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I am the mother of a behaviorally inhibited 3-year-old. If you’ve never heard of this temperament, you are not alone! I learned about it when I contacted a child psychologist about some “anxious” behaviours that I witnessed in my daughter starting at 3 months! When she suggested I look up this term, I discovered a fitting description for my daughter and myself (surprise!).

The main feature of a behaviourally inhibited temperament is a strong reaction to novelty. This translates to having a lot of fears. The resulting behaviours from those fears can include: crying, inability to move (being frozen), anger, tantrums, and more. The child appears to have an anxiety disorder, but because they are so young (< 3 years old), it is called a temperament.

The purpose of this website is to offer my insights into the tools that I have used to help my daughter tackle her fears and be brave in a safe, loving environment. The main tools I use are: play-it-out, brave stories, and exposure ladders. My blog offers details of my experience applying the tools in our lives. I have also included a list of resources so you can further investigate some of the ideas I discuss. I hope that you will find success in using these tools for your child and their fears.

Read more about me

I am an introvert, (Meyers-Briggs personality type: INTJ) highly sensitive (which is a description of my response to sensory input, not emotional sensitivity), and have a behaviourally inhibited temperament. According to Wikipedia, temperaments are “consistent individual differences in behavior that are biologically based and are relatively independent of learning, system of values and attitudes”. In other words, temperament is a pattern of behaviour and feelings inherent to the person; parenting does not cause or create temperaments. In fact, temperament is first exhibited (or at least measurable in research) around 3 months of age, which doesn’t give a lot of time for parenting to have much effect! At exactly 3 months of age, my daughter went from being happily held by others to crying upon seeing another face other than my husband’s and mine.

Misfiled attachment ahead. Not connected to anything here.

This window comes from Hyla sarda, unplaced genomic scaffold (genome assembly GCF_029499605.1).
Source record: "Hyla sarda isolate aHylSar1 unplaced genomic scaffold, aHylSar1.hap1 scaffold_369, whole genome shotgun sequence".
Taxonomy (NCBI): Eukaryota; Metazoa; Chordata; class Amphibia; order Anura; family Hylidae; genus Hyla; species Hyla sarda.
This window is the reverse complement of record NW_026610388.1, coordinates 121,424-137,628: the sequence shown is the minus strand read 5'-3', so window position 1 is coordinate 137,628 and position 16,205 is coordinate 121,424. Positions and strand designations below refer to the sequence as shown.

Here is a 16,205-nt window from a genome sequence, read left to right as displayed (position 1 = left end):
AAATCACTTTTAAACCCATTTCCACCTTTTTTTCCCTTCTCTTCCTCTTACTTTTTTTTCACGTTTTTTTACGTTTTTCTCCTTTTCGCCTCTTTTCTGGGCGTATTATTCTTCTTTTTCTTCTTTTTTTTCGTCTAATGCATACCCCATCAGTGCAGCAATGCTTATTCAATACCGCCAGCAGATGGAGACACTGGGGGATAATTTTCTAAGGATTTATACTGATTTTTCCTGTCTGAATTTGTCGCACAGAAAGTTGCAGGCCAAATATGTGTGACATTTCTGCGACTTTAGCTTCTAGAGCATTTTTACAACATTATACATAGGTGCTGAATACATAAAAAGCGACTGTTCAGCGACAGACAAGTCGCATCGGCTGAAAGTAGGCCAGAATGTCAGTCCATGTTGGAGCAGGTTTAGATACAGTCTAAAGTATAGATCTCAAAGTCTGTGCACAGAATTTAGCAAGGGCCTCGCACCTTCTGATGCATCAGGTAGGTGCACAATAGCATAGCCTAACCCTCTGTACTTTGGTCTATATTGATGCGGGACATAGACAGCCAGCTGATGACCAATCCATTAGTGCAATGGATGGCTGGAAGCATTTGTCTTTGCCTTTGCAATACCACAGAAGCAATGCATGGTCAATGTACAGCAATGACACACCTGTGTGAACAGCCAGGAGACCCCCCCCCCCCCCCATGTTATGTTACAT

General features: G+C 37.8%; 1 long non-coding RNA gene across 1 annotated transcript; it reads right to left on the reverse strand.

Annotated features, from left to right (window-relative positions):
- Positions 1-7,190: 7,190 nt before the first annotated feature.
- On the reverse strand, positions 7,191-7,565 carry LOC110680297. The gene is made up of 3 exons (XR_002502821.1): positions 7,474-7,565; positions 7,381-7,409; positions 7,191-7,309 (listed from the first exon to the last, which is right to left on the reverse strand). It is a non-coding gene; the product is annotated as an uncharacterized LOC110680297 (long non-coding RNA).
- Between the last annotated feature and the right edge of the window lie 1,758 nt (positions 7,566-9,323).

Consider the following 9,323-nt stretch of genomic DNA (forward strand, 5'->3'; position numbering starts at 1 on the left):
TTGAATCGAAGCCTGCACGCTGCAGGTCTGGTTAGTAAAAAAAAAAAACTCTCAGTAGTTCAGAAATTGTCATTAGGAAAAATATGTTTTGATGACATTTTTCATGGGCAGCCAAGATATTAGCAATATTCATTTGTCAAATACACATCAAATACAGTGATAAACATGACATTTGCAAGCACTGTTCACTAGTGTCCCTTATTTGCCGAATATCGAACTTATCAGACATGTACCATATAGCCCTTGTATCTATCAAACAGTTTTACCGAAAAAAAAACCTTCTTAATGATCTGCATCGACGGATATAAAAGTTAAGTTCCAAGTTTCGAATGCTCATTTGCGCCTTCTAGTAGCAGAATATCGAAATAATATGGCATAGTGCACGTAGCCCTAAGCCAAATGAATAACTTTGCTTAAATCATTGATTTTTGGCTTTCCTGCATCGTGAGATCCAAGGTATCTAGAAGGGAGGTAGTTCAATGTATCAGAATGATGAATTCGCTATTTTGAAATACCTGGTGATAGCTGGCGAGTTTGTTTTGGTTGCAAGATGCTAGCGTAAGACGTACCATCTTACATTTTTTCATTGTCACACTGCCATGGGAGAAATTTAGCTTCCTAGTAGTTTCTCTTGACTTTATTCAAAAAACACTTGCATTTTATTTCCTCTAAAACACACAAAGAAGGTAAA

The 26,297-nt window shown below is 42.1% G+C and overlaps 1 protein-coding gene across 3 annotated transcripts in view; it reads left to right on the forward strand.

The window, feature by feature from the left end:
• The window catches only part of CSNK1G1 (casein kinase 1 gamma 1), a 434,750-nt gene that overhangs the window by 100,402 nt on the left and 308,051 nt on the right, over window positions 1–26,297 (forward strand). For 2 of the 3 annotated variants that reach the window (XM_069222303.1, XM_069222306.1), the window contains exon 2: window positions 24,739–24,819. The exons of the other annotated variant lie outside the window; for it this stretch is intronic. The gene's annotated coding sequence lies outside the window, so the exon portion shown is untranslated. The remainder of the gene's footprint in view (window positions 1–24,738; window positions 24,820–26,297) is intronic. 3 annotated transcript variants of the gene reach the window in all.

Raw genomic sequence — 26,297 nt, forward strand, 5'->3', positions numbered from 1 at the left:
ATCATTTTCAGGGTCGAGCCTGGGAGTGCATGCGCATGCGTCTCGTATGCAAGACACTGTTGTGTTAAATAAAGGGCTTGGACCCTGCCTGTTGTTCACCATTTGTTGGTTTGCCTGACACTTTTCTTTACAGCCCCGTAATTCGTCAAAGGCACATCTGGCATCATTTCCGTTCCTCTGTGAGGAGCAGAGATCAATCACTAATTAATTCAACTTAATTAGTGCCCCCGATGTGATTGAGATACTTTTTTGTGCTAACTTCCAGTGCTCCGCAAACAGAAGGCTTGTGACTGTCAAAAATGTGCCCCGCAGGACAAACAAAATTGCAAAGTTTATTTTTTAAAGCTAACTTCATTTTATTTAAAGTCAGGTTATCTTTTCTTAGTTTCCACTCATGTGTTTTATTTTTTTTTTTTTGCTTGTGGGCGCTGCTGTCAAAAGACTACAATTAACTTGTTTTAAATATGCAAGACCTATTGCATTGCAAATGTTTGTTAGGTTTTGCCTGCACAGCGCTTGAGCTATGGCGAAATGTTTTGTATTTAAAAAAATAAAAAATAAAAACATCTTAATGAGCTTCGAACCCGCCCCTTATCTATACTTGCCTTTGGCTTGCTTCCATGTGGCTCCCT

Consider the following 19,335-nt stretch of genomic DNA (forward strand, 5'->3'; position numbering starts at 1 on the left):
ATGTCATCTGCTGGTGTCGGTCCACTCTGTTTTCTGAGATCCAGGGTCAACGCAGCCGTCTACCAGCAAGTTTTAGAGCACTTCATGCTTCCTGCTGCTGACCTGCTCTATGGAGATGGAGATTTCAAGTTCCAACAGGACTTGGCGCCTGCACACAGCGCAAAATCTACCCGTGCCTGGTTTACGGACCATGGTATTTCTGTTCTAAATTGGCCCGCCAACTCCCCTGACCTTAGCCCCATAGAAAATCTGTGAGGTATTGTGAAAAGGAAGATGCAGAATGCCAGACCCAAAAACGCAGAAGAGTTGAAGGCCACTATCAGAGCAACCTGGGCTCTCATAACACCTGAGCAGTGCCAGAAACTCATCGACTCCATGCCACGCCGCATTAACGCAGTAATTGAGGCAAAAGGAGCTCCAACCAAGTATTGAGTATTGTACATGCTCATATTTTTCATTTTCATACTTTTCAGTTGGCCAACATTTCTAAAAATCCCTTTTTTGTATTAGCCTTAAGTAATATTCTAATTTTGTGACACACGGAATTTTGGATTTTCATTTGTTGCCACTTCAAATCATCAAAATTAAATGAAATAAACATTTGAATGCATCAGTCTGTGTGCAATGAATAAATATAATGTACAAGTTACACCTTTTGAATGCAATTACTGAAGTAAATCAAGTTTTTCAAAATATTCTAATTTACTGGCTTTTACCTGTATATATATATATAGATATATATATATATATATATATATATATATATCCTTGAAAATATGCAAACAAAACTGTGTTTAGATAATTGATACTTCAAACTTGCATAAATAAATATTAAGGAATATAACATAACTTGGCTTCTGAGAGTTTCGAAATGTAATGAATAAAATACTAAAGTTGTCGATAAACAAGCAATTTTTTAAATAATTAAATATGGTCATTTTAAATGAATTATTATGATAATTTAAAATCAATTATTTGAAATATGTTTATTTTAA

I also have a very analytical and logical mind. It is no surprise that I studied engineering and worked in a biomedical lab as a researcher after my graduate degree until my daughter was born. I carried out meticulous experimental methodologies and brainstormed ideas and solutions with students for various projects. I loved the process of breaking down problems into smaller manageable tasks. When I hear a societal, parenting, or relationship problem, my mind immediately jumps to solving it, despite the better option which is to first listen and empathize. I have found that although I am extremely empathetic, the experience of empathy often occurs most strongly when I am alone and my mind is at rest, while, in the moment, the analytical problem-solving brain comes out blazing. I have learned that allowing time for both processes –problem solving filtered through a lens of empathy – yields the best solutions.

Having the same basic temperament as my daughter provides me the unique experience of having both sympathy for her when she faces difficult situations combined with first-hand knowledge of the physical feelings and emotions associated with those situations. I don’t have to imagine how it might feel; I know how it feels. Of course, the downside is that this causes me to tend towards over-protection in my parenting, but my analytical brain helps me out. For example, when I learn about strategies to help with anxiety, I try to disassociate from myself and see it through the eyes of a scientist. Once I logically decide if a strategy is worth pursuing (i.e. I determine that it has merit, often based in research and science), then I filter it back through my natural temperament and modify it, if necessary, such that it feels respectful of my daughter’s natural temperament. I believe I do my best parenting when my brain is in a state of equilibrium: a balance of listening, empathy, logic, ideas and action.